Plywood in a pipe organ? I would imagine the sonic properties and reflectivity of solid wood vs. layered wood would vary a bit (also depends on thickness), but I'm sure the pipes could be made to produce similar sound (but not exactly the same).

    Michael

    Leave a comment:


  • AllenAnalog
    replied
    As an engineer, when working on a project I believe in precise measurements to make a definitive judgement about the differences between two things, be it the appearance, the sound or the material. That said, we often are ill-equipped to know what to measure and how to measure it. Blind comparisons eliminate the subjective bias we humans are prone to having when evaluating and comparing two things. That may lead to the development of better ways to measure these differences.

    Some people have "golden ears" and can distinguish subtle differences that the rest of us mere mortals cannot hear. Usually that is the result of years of training. But everyone's hearing is different and the brain plays a very large role in what we "hear" and the perceived differences in a comparison test.

    The online audio world is filled with prose worthy of a wine tasting. "Oh, my $1,000 power cord sounds much better than your $2.99 one! The highs are transparent." As engineers and scientists worked to find measurements that might prove or disprove wild claims, things like transient intermodulation distortion and other new tests came into play. OK, now I have a new measurement but what does it mean to my perception of what sounds god and what doesn't. Again, rather subjective and 100 people in a room will usually disagree, although they all were presented with the same sound.

    I am reminded of a wonderful day I spent with the legendary Frank McIntosh, founder of McIntosh Laboratories - the high end audio company. He was developing his first loudspeakers at the time and wanted our group to hear something. I was technical director of a speech research laboratory and the other five in the group worked at the Cornell Ornithology Laboratory where they worked with the recording and spectrograhphic analysis of bird songs. So this was a group with some trained ears.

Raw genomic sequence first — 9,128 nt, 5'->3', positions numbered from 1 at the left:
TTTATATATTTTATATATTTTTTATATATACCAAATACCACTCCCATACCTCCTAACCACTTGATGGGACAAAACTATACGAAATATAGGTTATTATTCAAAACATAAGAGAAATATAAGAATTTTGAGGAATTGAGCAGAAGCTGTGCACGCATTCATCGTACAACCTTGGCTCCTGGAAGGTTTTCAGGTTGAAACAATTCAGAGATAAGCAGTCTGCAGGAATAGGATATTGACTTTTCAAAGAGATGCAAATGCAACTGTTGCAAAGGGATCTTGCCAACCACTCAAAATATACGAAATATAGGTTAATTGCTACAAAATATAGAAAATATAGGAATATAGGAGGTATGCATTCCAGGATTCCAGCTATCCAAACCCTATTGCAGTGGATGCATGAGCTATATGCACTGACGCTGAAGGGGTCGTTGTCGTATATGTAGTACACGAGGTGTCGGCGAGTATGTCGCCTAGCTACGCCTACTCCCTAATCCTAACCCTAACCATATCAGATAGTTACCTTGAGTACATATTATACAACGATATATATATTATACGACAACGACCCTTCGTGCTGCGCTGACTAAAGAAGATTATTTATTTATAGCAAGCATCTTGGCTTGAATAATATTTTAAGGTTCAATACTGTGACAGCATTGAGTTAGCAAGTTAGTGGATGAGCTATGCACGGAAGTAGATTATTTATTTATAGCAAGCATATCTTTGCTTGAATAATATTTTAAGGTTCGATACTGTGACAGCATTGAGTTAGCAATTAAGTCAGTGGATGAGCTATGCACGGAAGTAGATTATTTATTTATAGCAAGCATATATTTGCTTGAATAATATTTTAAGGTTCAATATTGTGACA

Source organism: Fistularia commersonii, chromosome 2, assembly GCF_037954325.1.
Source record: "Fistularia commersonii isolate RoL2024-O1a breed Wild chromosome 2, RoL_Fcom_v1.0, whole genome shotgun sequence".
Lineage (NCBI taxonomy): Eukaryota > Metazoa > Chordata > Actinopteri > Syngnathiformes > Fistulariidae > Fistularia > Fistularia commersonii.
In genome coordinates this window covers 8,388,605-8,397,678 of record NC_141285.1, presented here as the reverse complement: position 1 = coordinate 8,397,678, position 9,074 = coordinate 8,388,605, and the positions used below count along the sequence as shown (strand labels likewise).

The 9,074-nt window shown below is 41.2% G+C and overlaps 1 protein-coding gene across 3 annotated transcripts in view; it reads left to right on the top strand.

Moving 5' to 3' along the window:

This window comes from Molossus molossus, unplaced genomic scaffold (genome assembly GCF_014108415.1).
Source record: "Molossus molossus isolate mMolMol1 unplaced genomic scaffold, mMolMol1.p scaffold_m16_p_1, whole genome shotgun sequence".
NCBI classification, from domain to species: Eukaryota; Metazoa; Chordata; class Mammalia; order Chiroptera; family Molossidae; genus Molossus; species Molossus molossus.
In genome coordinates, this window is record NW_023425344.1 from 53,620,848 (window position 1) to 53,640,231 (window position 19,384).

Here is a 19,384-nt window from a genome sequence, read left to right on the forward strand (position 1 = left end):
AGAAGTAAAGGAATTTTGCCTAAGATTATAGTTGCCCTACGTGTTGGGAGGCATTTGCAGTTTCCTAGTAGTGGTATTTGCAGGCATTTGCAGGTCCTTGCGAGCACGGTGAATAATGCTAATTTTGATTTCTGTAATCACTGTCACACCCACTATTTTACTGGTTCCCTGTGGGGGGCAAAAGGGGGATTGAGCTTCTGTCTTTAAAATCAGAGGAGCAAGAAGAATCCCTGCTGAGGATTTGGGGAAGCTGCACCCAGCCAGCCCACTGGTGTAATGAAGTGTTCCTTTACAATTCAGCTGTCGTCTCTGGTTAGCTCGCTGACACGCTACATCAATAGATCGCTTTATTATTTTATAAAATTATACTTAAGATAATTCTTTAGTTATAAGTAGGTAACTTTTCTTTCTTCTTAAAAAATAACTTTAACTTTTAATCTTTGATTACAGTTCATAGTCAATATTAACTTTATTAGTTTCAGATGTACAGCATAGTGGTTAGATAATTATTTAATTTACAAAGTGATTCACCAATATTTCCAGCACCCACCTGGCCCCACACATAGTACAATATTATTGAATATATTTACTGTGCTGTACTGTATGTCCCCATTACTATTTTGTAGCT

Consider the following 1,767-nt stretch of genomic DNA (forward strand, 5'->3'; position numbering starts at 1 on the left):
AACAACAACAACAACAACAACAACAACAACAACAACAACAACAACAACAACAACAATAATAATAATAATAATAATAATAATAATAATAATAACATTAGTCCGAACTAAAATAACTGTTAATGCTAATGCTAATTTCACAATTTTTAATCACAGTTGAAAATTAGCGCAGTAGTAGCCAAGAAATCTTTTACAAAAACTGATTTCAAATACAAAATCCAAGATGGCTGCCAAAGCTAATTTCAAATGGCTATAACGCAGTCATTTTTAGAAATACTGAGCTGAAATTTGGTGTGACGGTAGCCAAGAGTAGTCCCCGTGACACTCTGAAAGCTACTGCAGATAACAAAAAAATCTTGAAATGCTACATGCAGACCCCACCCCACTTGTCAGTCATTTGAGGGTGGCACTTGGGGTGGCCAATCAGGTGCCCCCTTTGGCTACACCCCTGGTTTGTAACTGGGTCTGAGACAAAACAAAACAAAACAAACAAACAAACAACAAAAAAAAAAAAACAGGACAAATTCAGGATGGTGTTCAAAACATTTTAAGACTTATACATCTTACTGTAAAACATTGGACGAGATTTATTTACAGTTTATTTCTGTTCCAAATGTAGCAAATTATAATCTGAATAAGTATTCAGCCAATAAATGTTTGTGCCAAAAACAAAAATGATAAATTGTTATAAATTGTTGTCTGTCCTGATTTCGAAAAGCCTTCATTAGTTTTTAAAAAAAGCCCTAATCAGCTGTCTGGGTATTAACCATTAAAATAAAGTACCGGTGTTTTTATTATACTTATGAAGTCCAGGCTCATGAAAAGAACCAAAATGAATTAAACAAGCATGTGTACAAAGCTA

We were led into a room that had a black acoustically transparent curtain at the front. He said he was going to play three cymbal crashes and wanted us to listen carefully and tell him which ones were live (using an actual cymbal struck by a solenoid-operated device) and which ones were recorded.

    After listening carefully, we all voted. Number one was judged to be recorded by all six of us. Number two was judged to be live by all six of us. Number three was judged to be live by 5 out of six. What did we hear? Number one was a recording played back with the new McIntosh speakers and a 200-Watt per channel power amplifier. Number two was the live cymbal crash. And number three was the same recording played back with the same speakers but with a 1000-Watt per channel power amplifier.

    Obviously our ears were picking up some cue in the initial transient of the cymbal crash that was almost perfectly duplicated by the high power amplifier driving those speakers. And yet the average power of that recording was, as I recall, about 1.5 Watts - hardly anything you would think would require such a huge power rating in an amplifier.

    Every material absorbs and resonates sound differently over the audio spectrum. The glue, screws, varnish, pegs and other hardware attached to something all affect its sound. Part of our reaction to the sound of an instrument is cultural, part is training and being told what "sounds good" and part is some mysterious factor that humans use to determine what is pleasant and what is harsh.

    I know what I like but I can't always explain why. And the engineer in me is OK with that. I don't always need to know the why if the sound of an instrument provides sonic pleasure to my brain.

    Leave a comment:


  • Ben Madison
    commented on 's reply
    Ok, so how then prove it scientificly, that was bit of my point on the post, you may able to pick out the diffrences but is their a clear way to measure that and prove it so.

  • andijah
    replied
    I'm not an organ builder or carpenter, but I don't think plywood isn't sufficient if you want the wood to help the sound be absorbed and reflected (and whatever else it is the wood does).
    However, the ear and brain can easily deceive unless you're a pro, so I wouldn't necessarily buy a $1000 recorder made of a rare species of tree instead of a $400 one made from wood that's more available but I'm sure there's a difference in sound. I own several recorders and they all have their distinctive sound.

    Leave a comment:


  • Ben Madison
    started a topic Stradivari, Hype or Real?

    Stradivari, Hype or Real?

    I have been for a couple of years a person who has disregarded the Stradivarius hype about the violins as mere "Salesmen" and the only thing that makes them "Great" is the fact that they have that extra "Touch" that everyone raves.

    I do not know where people get the "Ear" for these things. If you can get something to sound better then fine. Where I stop is being told is that this instrument sounds better because of this material, then I ask, why?

    All the answers that I have been researching is split, scientific consensus under a blind test says their is no difference between modern and Stradivari, however, on the other hand pro players seem to say otherwise.

    the main question that i want to get to, what position should be taken on material construction on instruments and in regards to pipe organs. their is all ways the choice between fine wood and price, is plywood not sufficient?

    What do you think?